Tell the employer why you want to work at this company!  Cover letters give you the opportunity to highlight some of your soft skills with direct examples of projects that required communication, leadership, time management and initiative.  Remember, that the company is looking for examples of what you can do for them.  They are less interested in hearing what you want from them. 

One question every employer wants you to answer is “why us?” Explain in a sentence or two why you want to work at that company. Do your best to specifically explain why you would be a good fit in the company.

DO set an expectation that you will follow up.

Too often, candidates' applications get misplaced in the shuffle of paperwork. The only way to know for sure that the company received your materials is if you contact the HR to verify your application was received.

DO double and triple check your cover letter for any grammar mistakes.  

Also, pay careful attention to the spelling of the organization and the way the organization presents its name. For example, AmeriCorps uses a capital “C” in its name.  Make sure you get the branding correctly and use the branding the way the organization uses it.

If you want to get the next step in the job search process, you need to include a personalized cover letter for each position you are submitting an application to. While the majority of people in the hiring process don’t read the cover letter, those that read it really care about it. Since you will never know in advance of sending your cover letter whether or not it will matter, you have to assume it will matter and take great care with your cover letter.

All you need is three simple paragraphs that make the best possible impression and illustrate that you match the employer's requirements. Whether it is an e-mail or, a nicely formatted PDF, don't miss this opportunity to reinforce your fit to the job, or to clarify some issue that otherwise might get the wrong impression.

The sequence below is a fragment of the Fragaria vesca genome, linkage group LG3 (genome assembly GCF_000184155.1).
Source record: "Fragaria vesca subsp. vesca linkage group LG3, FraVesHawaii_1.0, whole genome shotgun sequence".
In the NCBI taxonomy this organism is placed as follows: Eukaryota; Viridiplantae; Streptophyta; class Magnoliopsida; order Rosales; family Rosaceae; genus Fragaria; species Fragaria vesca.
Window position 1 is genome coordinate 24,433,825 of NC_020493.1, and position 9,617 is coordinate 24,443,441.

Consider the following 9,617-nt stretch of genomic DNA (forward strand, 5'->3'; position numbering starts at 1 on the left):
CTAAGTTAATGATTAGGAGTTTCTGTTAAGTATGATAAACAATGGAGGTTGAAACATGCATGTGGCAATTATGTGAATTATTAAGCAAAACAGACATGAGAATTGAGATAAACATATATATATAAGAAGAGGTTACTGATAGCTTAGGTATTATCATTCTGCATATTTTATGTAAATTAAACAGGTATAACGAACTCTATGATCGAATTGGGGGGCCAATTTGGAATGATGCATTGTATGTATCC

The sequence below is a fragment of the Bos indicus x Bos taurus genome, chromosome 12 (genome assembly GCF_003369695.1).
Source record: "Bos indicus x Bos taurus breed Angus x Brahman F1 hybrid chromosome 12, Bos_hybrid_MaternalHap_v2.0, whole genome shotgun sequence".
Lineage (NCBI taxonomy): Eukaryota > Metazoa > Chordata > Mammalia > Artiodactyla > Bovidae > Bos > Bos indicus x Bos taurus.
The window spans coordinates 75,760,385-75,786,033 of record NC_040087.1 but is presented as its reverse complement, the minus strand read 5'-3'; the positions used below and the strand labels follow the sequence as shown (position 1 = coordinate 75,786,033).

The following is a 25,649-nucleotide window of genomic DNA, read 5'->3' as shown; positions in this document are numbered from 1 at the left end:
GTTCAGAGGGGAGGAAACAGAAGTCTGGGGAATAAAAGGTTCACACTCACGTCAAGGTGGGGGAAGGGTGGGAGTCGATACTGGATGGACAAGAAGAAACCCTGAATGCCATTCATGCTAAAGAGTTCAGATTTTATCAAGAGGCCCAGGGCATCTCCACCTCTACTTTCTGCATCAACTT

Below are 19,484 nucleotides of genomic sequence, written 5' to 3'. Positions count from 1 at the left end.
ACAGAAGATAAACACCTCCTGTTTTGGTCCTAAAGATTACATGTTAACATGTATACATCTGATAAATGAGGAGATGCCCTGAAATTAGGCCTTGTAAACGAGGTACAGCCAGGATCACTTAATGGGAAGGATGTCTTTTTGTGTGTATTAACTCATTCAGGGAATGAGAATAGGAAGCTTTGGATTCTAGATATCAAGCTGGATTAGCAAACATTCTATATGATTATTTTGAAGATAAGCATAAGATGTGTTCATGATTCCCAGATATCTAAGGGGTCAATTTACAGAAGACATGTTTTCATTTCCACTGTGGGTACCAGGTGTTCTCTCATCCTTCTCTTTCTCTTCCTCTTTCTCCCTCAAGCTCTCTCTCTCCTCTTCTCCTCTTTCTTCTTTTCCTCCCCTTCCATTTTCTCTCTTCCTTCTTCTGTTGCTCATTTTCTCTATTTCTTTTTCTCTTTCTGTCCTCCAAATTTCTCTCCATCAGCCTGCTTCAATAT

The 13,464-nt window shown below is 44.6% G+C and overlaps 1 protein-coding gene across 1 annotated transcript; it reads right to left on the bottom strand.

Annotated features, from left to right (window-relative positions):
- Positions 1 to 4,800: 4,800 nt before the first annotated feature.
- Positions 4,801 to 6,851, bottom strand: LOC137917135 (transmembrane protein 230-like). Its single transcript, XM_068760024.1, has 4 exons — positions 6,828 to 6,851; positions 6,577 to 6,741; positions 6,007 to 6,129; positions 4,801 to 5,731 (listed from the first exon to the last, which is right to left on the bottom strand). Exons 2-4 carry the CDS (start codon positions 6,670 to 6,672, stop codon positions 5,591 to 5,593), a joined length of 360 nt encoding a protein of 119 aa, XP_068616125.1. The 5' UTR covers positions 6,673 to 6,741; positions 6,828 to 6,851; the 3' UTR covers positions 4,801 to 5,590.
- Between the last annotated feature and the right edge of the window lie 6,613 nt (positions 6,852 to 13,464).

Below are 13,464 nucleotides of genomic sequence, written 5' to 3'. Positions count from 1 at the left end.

Oh . . . one more DON’T.  . .  Don’t submit a 2-3 page cover letter.  If you want to get it read, consider your audience and be respectful of their time.  Too much information creates clutter and your message is lost.  Recently, a hiring manager told me, “People with lengthy, wordy cover letters strike me the wrong way.  Overcompensation?  Lack of confidence? Inability to know when enough is enough?  Those are some of the things I’m thinking after I sigh when I see it’s a three pager!”

Remember, the goal of a cover letter is to land the interview. So, hit the major points, and then stop. Hopefully the employer will be enticed to read your resume, and call you in immediately for an interview.

About the Author: Teri Grier is a part-time instructor at Southwestern Oregon Community College and a nationally recognized Professional Certified Coach through the International Coach Federation. She has over 15 years’ experience onboarding, training and managing teams. She is a graduate from Georgetown University's School of Continuing Studies where she received a graduate certificate in Leadership Coaching.  In addition to her coaching credentials, she has a Master’s in Public Administration and a BS in Communications from Northern Arizona University.